The TFP dynamics in the manufacturing sector is quite emblematic of the Italian decline. Figure 2 shows a dramatic slowdown in TFP growth since the mid Nineties for Italy compared to France and Germany.

Figure 2. TFP and labour productivity in selected countries, 1970-2010

Data: EU-Klems.

Resource misallocation

Another message of Figure 2 is that the stock of capital and labour kept on growing. Hence, Italian stagnation must be due to their wrong allocation across alternative uses. Figure 3 shows that, indeed, between 1995 and 2006 Italy invested more in sectors that experienced lower TFP growth, whereas the opposite happened in Germany. This is prima facie evidence of resource misallocation during the period of observation.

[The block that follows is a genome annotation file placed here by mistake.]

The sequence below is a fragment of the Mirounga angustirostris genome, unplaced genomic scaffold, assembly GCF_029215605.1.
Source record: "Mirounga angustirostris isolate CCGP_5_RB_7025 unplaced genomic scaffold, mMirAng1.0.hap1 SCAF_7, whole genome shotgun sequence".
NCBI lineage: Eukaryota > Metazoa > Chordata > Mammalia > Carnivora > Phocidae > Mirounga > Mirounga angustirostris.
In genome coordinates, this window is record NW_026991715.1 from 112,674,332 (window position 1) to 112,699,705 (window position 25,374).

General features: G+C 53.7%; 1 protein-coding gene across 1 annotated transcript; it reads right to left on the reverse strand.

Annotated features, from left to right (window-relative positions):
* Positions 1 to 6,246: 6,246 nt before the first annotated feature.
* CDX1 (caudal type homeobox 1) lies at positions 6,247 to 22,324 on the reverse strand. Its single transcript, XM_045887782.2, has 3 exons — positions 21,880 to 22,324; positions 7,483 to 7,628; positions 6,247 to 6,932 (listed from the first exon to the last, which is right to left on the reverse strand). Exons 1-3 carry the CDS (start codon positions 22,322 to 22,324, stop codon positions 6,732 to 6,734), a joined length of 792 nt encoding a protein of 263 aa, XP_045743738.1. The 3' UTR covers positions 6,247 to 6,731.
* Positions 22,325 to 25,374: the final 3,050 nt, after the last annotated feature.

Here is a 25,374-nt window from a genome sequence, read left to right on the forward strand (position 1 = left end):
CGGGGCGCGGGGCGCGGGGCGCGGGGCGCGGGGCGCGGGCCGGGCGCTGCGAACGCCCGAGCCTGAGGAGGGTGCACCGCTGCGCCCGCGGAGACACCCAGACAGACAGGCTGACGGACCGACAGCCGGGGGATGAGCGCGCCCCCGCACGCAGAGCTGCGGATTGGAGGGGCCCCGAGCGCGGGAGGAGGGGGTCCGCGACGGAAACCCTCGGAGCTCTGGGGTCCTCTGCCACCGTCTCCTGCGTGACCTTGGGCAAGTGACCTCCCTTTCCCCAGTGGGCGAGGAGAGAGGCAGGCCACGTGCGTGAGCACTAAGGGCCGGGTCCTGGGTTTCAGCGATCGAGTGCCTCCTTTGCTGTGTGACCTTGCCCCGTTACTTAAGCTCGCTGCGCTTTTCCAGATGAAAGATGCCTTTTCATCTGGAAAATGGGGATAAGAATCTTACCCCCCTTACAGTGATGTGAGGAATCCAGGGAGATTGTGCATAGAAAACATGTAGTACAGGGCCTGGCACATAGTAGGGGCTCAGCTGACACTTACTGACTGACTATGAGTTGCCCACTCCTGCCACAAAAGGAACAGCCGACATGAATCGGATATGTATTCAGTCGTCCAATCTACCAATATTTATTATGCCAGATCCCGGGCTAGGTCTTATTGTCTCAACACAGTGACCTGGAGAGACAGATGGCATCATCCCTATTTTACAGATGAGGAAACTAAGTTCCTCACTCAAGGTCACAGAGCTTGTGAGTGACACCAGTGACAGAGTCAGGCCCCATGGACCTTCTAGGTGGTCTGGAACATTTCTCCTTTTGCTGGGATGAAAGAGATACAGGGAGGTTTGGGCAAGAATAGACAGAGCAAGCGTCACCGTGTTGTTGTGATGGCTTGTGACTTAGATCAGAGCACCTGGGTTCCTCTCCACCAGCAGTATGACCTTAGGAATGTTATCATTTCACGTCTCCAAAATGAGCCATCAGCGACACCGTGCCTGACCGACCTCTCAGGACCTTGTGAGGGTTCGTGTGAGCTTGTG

Additional tentative evidence of resource misallocation can be gauged by combining TFP data with information on private loans by branch of economic activity, collected by the Bank of Italy. This reveals basically no correlation between loans growth and TFP growth across sectors between 1999 and 2007 (the correlation coefficient at a two-digit sectoral level is 0.07).

Figure 3. Investment and TFP Growth, Italy vs. Germany (1995-2006; 2 digit manufacturing sectors)

Data: EU-Klems.

How costly may such misallocation be? A tentative answer can be given by zooming into manufacturing, and applying a standard procedure due to Olley and Pakes (1996) to firm-level data from Bartlesman, Haltiwanger, and Scarpetta (2009). This reveals that in Italy, the TFP index in manufacturing is 5.77% lower than if productive resources were randomly allocated across firms. In other words, by taking capital and labour away from firms and then throwing them back to firms at random, Italian manufacturing productivity would increase by almost a hefty 6%. This is additional evidence of sizeable resource misallocation.